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Education Department Drops Fight Over School Money

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Republican Sen. Lamar Alexander and Education Secretary John B. King Jr. had been in a battle over Title I enforcement for some time.

LA Johnson/NPR

The U.S. Department of Education has withdrawn a proposal that could have fundamentally changed the flow of federal dollars to schools that serve low-income students.

“The law is clear that it is unacceptable to systematically underfund low-income schools and fill the hole with federal resources,” explained Dorie Turner Nolt, a spokeswoman for the education department. “While we worked tirelessly to put forward a regulation that implements that simple requirement and to incorporate the extensive feedback we received, we ultimately did not have time to publish a strong final regulation that lives up to the promise of the law.”

This brings to an end a long and bitter fight between the Education Department, led by Secretary John B. King, Jr., and Sen. Lamar Alexander, R-Tenn, himself a former education secretary and current chairman of the Senate committee that handles education.

“This is an intolerable situation,” Alexander said of the Department’s so-called “supplement-not-supplant” proposal back in May, in a heated speech on the Senate floor. “If the regulations are not consistent with the law, I don’t believe [states] should follow them,” he said. “If the department persists, then the state should go to court to sue the department.”

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Schools Hustle To Reach Kids Who Move With The Harvest, Not The School Year

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Teacher Sarah Ross and students (from left to right) Ximena, age 4, Yareli, age 3, and Kendra, age 2 at the Indiana Migrant Preschool Center, a free preschool for migrant children ages 2 to 5. The school teaches students in English and Spanish with the goal of preparing migrant children for kindergarten, wherever it may be.

Peter Balonon-Rosen/Indiana Public Broadcasting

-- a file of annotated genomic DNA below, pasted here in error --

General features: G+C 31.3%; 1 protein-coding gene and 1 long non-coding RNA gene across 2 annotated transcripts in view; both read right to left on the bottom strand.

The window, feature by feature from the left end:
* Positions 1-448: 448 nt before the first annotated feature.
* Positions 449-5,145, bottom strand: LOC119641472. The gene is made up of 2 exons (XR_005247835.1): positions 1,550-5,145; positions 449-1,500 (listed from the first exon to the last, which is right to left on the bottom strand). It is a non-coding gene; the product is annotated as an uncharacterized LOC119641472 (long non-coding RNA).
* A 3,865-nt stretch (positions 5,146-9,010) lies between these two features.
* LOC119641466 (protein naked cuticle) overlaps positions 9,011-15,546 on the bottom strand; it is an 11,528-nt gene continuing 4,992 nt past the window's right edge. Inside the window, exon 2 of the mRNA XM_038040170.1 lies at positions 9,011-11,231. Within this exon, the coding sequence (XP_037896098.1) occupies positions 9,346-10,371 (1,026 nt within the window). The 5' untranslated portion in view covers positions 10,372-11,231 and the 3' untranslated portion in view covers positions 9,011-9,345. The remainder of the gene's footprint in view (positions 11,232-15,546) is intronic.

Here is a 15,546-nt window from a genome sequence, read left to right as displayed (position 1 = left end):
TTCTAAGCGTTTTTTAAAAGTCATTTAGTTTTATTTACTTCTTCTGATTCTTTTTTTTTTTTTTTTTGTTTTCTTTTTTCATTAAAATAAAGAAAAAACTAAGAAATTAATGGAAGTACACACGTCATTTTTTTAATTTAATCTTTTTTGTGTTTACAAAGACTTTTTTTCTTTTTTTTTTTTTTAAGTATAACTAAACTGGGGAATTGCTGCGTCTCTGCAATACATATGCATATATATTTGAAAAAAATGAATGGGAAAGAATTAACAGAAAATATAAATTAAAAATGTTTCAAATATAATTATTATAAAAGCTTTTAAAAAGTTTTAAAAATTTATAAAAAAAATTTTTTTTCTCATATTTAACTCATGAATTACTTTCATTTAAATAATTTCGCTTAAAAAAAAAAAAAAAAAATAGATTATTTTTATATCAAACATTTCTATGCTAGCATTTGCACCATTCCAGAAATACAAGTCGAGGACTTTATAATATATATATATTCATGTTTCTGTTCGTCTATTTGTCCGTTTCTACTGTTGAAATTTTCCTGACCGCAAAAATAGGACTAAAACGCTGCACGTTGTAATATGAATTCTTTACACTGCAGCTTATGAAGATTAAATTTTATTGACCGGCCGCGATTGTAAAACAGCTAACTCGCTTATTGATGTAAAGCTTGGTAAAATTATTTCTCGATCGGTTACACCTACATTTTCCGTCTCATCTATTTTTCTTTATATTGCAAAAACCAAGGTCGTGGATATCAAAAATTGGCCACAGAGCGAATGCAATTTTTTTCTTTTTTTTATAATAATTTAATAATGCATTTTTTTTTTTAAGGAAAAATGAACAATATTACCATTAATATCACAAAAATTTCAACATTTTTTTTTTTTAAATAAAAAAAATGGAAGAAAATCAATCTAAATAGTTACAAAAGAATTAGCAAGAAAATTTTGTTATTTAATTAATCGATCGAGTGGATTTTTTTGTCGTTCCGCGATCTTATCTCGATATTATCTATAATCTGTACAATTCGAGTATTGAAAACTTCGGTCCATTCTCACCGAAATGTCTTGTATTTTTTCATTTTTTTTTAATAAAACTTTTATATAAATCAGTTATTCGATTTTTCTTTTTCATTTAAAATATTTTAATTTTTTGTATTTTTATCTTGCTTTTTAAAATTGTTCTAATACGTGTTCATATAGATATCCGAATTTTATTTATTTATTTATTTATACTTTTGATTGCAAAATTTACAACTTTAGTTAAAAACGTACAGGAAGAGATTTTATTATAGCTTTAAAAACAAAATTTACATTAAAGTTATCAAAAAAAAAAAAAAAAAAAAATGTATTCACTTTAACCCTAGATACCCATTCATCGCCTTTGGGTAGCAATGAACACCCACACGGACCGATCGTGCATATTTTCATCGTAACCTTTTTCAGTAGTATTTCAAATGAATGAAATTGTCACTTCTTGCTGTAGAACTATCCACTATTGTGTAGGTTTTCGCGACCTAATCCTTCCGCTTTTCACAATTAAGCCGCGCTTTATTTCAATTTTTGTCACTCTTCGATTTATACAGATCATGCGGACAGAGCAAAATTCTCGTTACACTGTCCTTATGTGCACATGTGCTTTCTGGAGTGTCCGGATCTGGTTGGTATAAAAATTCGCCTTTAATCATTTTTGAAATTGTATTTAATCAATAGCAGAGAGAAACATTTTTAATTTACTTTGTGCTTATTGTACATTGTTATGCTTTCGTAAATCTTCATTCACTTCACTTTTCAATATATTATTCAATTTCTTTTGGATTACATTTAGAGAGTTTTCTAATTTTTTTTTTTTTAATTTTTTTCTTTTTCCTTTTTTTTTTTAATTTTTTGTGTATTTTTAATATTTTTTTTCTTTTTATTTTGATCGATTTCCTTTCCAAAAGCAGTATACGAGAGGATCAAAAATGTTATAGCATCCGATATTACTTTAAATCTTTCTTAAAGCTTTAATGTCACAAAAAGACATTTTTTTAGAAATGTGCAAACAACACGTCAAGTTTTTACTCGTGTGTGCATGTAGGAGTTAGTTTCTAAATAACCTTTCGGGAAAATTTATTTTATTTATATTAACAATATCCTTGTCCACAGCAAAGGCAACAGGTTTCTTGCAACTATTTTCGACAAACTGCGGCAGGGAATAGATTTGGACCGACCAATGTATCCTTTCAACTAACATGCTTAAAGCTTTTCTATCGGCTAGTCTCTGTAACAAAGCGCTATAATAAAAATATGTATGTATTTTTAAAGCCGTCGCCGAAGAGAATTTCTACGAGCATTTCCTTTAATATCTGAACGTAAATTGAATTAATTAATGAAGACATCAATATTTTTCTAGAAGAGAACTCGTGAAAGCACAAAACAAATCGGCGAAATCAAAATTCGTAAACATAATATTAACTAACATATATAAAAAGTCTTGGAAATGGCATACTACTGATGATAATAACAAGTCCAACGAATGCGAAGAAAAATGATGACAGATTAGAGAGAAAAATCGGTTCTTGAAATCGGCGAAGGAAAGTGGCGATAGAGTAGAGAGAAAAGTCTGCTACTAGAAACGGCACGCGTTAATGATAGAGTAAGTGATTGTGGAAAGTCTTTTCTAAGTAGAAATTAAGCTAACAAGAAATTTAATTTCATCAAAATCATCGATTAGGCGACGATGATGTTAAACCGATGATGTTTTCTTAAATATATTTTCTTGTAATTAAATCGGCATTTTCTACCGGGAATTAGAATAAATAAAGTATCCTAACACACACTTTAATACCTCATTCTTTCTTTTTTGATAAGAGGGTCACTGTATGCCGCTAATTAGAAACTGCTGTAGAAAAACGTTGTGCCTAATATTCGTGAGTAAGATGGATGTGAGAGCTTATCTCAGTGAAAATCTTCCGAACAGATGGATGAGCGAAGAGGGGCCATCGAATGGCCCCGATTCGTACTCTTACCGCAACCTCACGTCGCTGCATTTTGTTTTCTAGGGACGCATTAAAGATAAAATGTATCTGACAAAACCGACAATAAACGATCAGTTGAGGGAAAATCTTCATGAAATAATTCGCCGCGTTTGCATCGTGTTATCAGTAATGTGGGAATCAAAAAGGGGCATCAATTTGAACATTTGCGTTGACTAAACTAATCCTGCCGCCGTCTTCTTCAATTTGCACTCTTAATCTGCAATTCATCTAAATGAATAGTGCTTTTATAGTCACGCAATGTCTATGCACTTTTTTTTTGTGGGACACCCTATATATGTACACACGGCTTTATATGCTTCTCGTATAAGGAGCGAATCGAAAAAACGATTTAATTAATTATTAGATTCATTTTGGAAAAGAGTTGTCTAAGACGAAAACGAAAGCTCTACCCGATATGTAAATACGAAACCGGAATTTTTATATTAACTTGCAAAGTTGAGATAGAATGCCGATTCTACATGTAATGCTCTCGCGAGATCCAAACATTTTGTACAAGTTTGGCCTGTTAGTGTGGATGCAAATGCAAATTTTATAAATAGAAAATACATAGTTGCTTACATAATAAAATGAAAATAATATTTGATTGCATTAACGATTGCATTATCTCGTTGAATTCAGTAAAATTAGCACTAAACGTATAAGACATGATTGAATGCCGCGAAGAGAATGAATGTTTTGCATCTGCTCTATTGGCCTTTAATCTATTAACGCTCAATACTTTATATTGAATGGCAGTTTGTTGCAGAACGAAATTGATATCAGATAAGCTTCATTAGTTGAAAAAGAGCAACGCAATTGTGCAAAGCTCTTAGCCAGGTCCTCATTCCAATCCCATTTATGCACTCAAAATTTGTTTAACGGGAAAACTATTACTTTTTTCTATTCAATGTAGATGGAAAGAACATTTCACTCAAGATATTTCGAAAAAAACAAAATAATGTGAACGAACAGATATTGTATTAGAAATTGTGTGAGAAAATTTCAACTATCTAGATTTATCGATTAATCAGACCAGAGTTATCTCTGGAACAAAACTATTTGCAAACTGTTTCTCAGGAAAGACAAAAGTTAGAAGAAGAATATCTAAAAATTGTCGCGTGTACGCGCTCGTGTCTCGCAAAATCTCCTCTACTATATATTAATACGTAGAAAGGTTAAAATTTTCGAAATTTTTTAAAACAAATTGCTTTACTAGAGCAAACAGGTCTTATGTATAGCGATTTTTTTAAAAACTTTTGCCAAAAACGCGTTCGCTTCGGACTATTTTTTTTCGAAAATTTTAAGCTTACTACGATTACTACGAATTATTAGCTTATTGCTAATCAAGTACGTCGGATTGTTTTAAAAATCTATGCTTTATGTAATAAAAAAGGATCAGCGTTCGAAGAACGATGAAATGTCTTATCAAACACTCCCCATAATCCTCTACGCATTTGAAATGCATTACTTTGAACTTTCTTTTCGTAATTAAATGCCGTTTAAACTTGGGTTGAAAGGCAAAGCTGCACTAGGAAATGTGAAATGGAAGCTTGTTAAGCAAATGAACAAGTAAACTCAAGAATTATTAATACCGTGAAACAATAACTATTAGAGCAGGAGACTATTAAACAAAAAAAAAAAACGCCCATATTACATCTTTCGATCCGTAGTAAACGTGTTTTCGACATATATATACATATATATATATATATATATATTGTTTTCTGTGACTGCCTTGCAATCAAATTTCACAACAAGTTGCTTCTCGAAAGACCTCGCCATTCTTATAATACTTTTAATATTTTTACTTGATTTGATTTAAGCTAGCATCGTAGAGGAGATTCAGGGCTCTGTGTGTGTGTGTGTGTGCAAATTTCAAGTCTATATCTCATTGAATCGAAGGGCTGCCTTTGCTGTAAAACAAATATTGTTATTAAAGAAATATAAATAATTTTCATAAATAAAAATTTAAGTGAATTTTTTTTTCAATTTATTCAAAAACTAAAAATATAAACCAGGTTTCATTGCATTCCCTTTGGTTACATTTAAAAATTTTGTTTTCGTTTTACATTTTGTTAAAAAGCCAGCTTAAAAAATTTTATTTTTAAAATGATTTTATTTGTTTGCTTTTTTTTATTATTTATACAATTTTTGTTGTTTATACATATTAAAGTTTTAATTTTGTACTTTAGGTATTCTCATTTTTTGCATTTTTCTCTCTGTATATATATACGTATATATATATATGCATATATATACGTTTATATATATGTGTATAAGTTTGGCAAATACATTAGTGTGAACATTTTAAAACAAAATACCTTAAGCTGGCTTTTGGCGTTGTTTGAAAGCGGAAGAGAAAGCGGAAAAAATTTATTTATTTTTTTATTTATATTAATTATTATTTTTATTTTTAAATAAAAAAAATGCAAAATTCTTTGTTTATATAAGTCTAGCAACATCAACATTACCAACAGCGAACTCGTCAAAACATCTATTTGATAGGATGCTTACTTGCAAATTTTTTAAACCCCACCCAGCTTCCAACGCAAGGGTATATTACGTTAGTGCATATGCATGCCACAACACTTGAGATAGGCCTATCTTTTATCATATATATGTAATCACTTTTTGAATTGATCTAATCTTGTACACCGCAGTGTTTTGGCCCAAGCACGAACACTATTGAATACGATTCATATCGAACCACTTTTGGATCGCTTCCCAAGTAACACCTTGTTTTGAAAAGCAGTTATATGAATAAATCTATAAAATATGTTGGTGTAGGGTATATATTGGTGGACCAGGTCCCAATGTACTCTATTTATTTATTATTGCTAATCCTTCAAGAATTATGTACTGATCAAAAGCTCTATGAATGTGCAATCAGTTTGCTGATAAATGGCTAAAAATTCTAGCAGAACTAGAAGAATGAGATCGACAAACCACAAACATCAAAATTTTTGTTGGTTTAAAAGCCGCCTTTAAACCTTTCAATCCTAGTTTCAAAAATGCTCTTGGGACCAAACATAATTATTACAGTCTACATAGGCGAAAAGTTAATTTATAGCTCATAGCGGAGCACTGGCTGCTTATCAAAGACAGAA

If you’re carving a jack-o-lantern tonight, take a minute to think about who picked that pumpkin.

Maybe it was Anayeli Camacho, one of the country’s estimated 3 million migrant farm workers, and mother of two. For part of the year she rents a trailer on farmland in Oaktown, Indiana where she works in the fields, harvesting pumpkins and other crops.

But as the fall harvest comes to a close, she and her family will head back down south for the winter, following seasonal work. This is what Camacho has done for the last decade, traveling north and south, from Florida to Indiana, bringing her family, which now includes 4-year-old Ximena, along with her.

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National Science Test Scores Are Out, But What Do They Really Tell Us?

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The National Assessment of Educational Progress, or NAEP, is called The Nation’s Report Card for good reason; the tests are administered the same way year after year, using the same kind of test booklets, to students across the country.

That allows researchers and educators to compare student progress over time. NAEP tests serve as a big research project to benchmark academic achievement in subjects like science, math, reading, writing, civics, economics, geography and U.S. history.

Science results were out Thursday for 4th, 8th, and 12th graders.

Among seniors, achievement was flat, and performance gaps by race, ethnicity and gender persisted.

But fourth- and eighth-graders showed modest progress: each up four points since 2009.

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Green Eggs, Ham And Metaphysics: Teaching Hard Ideas With Children’s Books

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What is language? What is beauty? Who gets to decide?

Philosophers have grappled with these questions for centuries, and they’ve generated a pile of long (and often tortured) books in their efforts to answer them.

But for Tom Wartenberg, some of the best books about philosophy are much shorter and a lot more colorful: Frog and Toad Are Friends. Horton Hears a Who! The Paper Bag Princess.

Every spring at Mt. Holyoke College in South Hadley, Mass., Wartenberg offers Philosophy 280: Philosophy for Children. Once a week, he loads his students into a bus and drives them to the Martin Luther King, Jr. Charter School of Excellence in nearby Springfield.

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